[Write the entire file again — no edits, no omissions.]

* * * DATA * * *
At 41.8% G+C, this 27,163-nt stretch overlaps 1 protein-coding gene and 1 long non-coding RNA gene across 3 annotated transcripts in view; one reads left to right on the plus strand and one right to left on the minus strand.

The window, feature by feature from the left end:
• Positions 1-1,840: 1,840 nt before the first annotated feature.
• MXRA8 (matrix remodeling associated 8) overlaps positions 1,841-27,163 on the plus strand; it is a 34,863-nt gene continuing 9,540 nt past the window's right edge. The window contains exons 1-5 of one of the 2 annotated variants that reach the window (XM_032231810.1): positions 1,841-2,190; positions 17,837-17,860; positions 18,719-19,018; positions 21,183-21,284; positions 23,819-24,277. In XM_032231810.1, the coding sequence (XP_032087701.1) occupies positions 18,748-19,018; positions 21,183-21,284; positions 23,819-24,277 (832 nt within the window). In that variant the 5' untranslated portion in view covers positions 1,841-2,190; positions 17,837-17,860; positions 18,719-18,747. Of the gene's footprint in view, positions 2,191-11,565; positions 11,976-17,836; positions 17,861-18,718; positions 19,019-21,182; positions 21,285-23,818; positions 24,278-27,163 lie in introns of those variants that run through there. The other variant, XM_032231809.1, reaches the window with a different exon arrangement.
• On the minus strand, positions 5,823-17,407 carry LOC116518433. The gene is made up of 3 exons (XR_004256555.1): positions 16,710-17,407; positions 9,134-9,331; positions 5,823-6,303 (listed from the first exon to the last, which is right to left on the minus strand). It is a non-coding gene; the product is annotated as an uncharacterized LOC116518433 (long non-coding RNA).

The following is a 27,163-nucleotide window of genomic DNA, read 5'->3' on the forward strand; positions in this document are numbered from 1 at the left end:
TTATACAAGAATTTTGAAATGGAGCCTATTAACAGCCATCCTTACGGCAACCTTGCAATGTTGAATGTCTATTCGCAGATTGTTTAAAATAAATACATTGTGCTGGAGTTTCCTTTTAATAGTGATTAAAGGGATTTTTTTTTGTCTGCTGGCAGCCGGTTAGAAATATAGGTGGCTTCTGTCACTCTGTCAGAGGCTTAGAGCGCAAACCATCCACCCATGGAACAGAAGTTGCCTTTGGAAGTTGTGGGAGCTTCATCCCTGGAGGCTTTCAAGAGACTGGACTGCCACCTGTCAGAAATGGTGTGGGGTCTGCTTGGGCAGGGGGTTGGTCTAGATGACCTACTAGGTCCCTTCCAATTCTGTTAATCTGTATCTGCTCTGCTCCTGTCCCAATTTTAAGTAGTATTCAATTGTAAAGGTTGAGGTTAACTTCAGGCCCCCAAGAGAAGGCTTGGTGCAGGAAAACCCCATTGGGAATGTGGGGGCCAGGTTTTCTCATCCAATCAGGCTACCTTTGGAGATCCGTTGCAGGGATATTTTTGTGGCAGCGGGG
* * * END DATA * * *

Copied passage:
At 41.8% G+C, this 27,163-nt stretch overlaps 1 protein-coding gene and 1 long non-coding RNA gene across 3 annotated transcripts in view; one reads left to right on the plus strand and one right to left on the minus strand.

The window, feature by feature from the left end:
• Positions 1-1,840: 1,840 nt before the first annotated feature.
• MXRA8 (matrix remodeling associated 8) overlaps positions 1,841-27,163 on the plus strand; it is a 34,863-nt gene continuing 9,540 nt past the window's right edge. The window contains exons 1-5 of one of the 2 annotated variants that reach the window (XM_032231810.1): positions 1,841-2,190; positions 17,837-17,860; positions 18,719-19,018; positions 21,183-21,284; positions 23,819-24,277. In XM_032231810.1, the coding sequence (XP_032087701.1) occupies positions 18,748-19,018; positions 21,183-21,284; positions 23,819-24,277 (832 nt within the window). In that variant the 5' untranslated portion in view covers positions 1,841-2,190; positions 17,837-17,860; positions 18,719-18,747. Of the gene's footprint in view, positions 2,191-11,565; positions 11,976-17,836; positions 17,861-18,718; positions 19,019-21,182; positions 21,285-23,818; positions 24,278-27,163 lie in introns of those variants that run through there. The other variant, XM_032231809.1, reaches the window with a different exon arrangement.
• On the minus strand, positions 5,823-17,407 carry LOC116518433. The gene is made up of 3 exons (XR_004256555.1): positions 16,710-17,407; positions 9,134-9,331; positions 5,823-6,303 (listed from the first exon to the last, which is right to left on the minus strand). It is a non-coding gene; the product is annotated as an uncharacterized LOC116518433 (long non-coding RNA).

The following is a 27,163-nucleotide window of genomic DNA, read 5'->3' on the forward strand; positions in this document are numbered from 1 at the left end:
TTATACAAGAATTTTGAAATGGAGCCTATTAACAGCCATCCTTACGGCAACCTTGCAATGTTGAATGTCTATTCGCAGATTGTTTAAAATAAATACATTGTGCTGGAGTTTCCTTTTAATAGTGATTAAAGGGATTTTTTTTTGTCTGCTGGCAGCCGGTTAGAAATATAGGTGGCTTCTGTCACTCTGTCAGAGGCTTAGAGCGCAAACCATCCACCCATGGAACAGAAGTTGCCTTTGGAAGTTGTGGGAGCTTCATCCCTGGAGGCTTTCAAGAGACTGGACTGCCACCTGTCAGAAATGGTGTGGGGTCTGCTTGGGCAGGGGGTTGGTCTAGATGACCTACTAGGTCCCTTCCAATTCTGTTAATCTGTATCTGCTCTGCTCCTGTCCCAATTTTAAGTAGTATTCAATTGTAAAGGTTGAGGTTAACTTCAGGCCCCCAAGAGAAGGCTTGGTGCAGGAAAACCCCATTGGGAATGTGGGGGCCAGGTTTTCTCATCCAATCAGGCTACCTTTGGAGATCCGTTGCAGGGATATTTTTGTGGCAGCGGGG